When two websites agree to exchange links to one another.
A technique that sends a user (or search engine) who requested one webpage to a different (but equally relevant) webpage. There are two types of redirects: "301: Permanent" and "302: Temporary".
URL data that identifies the source of a user’s webpage request.
All traffic coming into your website outside of the search engine. Here we include all the backlinks you have gathered and links from other platforms like social media.
The process of asking a search engine to return a website or webpage(s) to its search index after de-indexing.
A way search engines measure how closely connected the content of a webpage is aligned to match the context of a search query.
Relative URL (Relative link, Relative path)
A link used for internal linking. It is a short path to a file, HTML page, image or something else we link to. This link is used as a part of the anchor tag but doesn’t contain a protocol or domain name. Example of an anchor tag using a relative path: <a href=”/images/logo.png”>Our logo</a>
A website designed to automatically adapt to a user’s screen size, whether it’s being viewed on a desktop or mobile device.
Structured data can be added to the HTML of a website to provide contextual information to the search engines during crawling. This information can then be displayed in the SERPs, resulting in an enhanced listing, known as a rich snippet.
The Robots Exclusion Protocol (or Standard) is a text file, accessible at the root of a website, that tells search engine crawlers which areas of a website should be ignored.
Return on Investment (ROI)
A way to measure the performance of SEO activities. This is calculated by dividing how much revenue you earned via organic search by the cost of the total investment, then multiplying by 100.
Search engine crawlers
An internet bot that systematically scans the World Wide Web so that it can be indexed.
Special search formats that are used to narrow down or get more specific results for a certain query.
In SEO, searcher intent refers to the original purpose or reason why someone entered a query in a search box. Understanding searcher intent will help you form a clear SEO strategy and create better content for your website.
Search query (Query, Search term)
The word or phrase a user writes into a search box in order to get information that matches.
Search result snippet
The part of your search engine listing displayed in the SERPs showing the information from your meta description tag. The traditional organic (or natural) search engine result is made of the title and snippet.
Search visibility is an estimated percentage of clicks you receive based on the organic ranking of your keywords.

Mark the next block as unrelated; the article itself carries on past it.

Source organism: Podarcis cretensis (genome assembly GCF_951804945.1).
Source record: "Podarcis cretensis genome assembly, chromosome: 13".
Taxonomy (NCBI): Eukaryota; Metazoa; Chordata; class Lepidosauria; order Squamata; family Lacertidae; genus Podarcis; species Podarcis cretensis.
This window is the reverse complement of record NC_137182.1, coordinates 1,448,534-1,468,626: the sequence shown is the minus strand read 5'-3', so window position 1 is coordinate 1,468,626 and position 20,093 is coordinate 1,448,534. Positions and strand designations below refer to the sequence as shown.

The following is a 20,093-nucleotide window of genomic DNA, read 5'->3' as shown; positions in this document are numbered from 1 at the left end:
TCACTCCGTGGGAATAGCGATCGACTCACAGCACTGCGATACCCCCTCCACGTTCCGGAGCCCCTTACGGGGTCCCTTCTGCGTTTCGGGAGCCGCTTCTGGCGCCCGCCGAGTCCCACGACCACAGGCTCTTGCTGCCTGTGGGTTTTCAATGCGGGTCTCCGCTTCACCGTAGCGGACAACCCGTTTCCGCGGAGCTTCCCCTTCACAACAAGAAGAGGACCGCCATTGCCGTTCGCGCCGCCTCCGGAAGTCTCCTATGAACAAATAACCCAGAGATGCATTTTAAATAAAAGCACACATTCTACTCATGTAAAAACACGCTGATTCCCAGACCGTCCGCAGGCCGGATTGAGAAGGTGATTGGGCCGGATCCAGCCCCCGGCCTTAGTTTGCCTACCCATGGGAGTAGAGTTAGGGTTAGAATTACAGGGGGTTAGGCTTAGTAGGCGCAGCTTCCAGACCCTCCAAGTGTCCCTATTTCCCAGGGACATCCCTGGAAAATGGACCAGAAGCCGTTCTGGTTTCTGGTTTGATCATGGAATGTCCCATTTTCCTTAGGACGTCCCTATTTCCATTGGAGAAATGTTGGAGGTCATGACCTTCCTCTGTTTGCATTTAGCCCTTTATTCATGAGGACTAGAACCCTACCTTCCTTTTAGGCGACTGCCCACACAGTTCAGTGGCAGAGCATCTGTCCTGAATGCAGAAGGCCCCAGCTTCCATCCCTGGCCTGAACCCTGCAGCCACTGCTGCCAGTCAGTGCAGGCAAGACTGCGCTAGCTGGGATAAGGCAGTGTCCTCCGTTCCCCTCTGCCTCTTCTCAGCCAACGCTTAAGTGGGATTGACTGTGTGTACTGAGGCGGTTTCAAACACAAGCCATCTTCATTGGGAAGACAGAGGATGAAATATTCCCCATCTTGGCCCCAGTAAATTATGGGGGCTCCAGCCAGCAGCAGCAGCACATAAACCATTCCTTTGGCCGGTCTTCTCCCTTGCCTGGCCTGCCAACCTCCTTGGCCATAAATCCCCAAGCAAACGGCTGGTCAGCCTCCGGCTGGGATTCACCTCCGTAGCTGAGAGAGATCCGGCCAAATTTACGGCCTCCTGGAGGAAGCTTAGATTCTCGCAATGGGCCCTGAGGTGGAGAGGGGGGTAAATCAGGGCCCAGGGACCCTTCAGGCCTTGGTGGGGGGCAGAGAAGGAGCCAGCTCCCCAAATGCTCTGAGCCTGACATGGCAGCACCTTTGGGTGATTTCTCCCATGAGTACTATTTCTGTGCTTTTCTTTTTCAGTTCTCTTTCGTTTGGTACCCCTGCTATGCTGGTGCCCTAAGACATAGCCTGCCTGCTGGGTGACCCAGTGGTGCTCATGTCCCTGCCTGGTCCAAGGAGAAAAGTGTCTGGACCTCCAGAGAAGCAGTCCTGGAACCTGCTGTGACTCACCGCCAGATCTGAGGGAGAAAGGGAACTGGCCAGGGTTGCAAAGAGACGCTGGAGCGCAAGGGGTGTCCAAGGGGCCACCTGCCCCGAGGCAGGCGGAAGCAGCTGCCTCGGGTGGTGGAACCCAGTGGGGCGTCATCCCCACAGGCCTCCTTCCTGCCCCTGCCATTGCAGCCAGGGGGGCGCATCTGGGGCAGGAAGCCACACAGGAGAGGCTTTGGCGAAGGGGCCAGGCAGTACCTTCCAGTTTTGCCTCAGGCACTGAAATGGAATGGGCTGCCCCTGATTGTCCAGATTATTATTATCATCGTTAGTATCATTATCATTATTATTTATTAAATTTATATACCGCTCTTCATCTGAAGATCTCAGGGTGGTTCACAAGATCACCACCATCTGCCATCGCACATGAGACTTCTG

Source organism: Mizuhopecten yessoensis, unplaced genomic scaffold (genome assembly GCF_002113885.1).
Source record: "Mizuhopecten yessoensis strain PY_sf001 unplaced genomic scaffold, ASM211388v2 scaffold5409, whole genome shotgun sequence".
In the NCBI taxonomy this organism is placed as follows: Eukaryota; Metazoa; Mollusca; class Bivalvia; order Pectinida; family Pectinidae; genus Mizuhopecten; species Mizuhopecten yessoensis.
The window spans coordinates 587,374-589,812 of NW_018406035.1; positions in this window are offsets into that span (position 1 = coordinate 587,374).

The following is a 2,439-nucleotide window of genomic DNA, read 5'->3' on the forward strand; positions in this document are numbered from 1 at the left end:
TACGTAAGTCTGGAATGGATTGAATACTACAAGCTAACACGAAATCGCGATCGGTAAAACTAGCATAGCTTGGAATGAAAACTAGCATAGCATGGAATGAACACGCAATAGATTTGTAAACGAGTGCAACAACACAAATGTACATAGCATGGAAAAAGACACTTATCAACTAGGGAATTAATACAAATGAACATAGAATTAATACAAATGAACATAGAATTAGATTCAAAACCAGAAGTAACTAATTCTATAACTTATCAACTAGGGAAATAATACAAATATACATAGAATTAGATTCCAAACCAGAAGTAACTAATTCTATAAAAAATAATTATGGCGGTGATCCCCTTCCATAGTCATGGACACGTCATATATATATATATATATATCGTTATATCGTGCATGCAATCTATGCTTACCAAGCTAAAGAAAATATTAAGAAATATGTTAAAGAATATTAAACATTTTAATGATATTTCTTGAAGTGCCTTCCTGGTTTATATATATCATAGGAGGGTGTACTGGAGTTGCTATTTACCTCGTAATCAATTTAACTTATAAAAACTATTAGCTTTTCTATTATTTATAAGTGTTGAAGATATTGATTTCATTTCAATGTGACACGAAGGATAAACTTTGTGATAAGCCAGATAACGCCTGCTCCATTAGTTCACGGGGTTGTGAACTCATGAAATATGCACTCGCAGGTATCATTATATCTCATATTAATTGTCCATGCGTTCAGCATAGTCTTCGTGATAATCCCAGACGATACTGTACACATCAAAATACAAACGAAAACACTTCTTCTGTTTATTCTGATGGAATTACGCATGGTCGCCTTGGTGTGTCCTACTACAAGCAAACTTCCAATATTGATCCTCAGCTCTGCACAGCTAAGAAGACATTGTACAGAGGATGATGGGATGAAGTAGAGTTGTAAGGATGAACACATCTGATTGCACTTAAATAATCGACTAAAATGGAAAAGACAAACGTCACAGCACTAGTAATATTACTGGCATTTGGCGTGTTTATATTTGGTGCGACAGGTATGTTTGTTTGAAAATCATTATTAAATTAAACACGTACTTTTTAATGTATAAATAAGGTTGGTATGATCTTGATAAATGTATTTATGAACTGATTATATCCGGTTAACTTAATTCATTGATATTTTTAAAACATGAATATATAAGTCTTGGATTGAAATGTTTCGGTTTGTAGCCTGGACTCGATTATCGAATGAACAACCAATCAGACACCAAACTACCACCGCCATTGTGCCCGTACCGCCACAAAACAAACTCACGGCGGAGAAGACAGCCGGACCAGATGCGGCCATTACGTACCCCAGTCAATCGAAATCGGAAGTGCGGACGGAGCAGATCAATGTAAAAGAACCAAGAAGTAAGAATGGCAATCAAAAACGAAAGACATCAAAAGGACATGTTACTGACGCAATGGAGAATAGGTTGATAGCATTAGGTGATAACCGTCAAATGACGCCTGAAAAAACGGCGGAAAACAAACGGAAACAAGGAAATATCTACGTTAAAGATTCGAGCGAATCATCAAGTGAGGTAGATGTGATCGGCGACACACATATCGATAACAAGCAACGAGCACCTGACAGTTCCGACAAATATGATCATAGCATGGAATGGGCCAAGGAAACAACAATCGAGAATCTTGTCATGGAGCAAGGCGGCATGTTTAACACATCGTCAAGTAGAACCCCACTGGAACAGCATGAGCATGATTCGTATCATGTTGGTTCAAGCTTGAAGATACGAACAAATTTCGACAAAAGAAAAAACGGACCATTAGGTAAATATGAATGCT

The total number of search queries a certain keyword or phrase gets in a certain period of time.
Secondary keywords are the keywords that play a supporting role to your primary keyword. Since over optimizing your content with just one (primary) keyword could easily get interpreted as keyword stuffing and get you penalized, it is a good idea to supplement with other keywords. These are usually long tail and LSI keywords that have a very specific niche and a lower search volume.
Secure Hypertext Transfer Protocol (HTTPs)
An encrypted, secure version of the HTTP protocol that keeps the information that is being sent and received safe from hackers. Google recommends this protocol over the HTTP and offers some benefits to the websites using it like better rankings and data about the referral traffic.
A list of the most relevant keywords to your business. They are usually comprised of only one word and then used to create LSI or long tail keywords. They make the foundation of your keyword research.
Search Engine Optimization (SEO)
Search engine optimization (SEO) is the process of improving the quality and quantity of website traffic to a website or a web page from search engines. SEO targets unpaid traffic rather than direct traffic or paid traffic.
SEO site audit (Site audit, SEO audit)
A complete analysis of a website’s search engine visibility. It’s meant to help you locate errors, issues, and holes in your content that you can use in your SEO strategy.
Sitelinks (Google sitelinks)
Links shown under a search engine result, meant to navigate the user to your subpages.
SEO service (SEO service provider, SEO agency)
A paid service that we utilize to increase online visibility by having our website optimized for search engines.
A form of microdata which, once added to a webpage, creates an enhanced description (commonly known as a rich snippet), which appears in search results.
A technique used to copy website content or information using a computer program or script. Search engines, such as Google, scrape data in order to build a searchable index of websites. Also known as: Web scraping.
A computer program that enables users to enter a query in order to retrieve information (e.g., files, websites, webpages) from that program’s index (i.e., a web search engine, such as Google, indexes websites, webpages, and files found on the World Wide Web). A search index is built and updated using a crawler, with items being analyzed and ranked by a series of algorithms.
Search Engine Optimization (SEO)
The process of optimizing a website – as well as all the content on that website – so it will appear in prominent positions in the organic results of search engines. SEO requires an understanding of how search engines work, what people search for (i.e., keywords and keyphrases), and why people search (intent). Successful SEO makes a site appealing to users and search engines. It is a combination of technical (on-page SEO) and marketing (off-page SEO).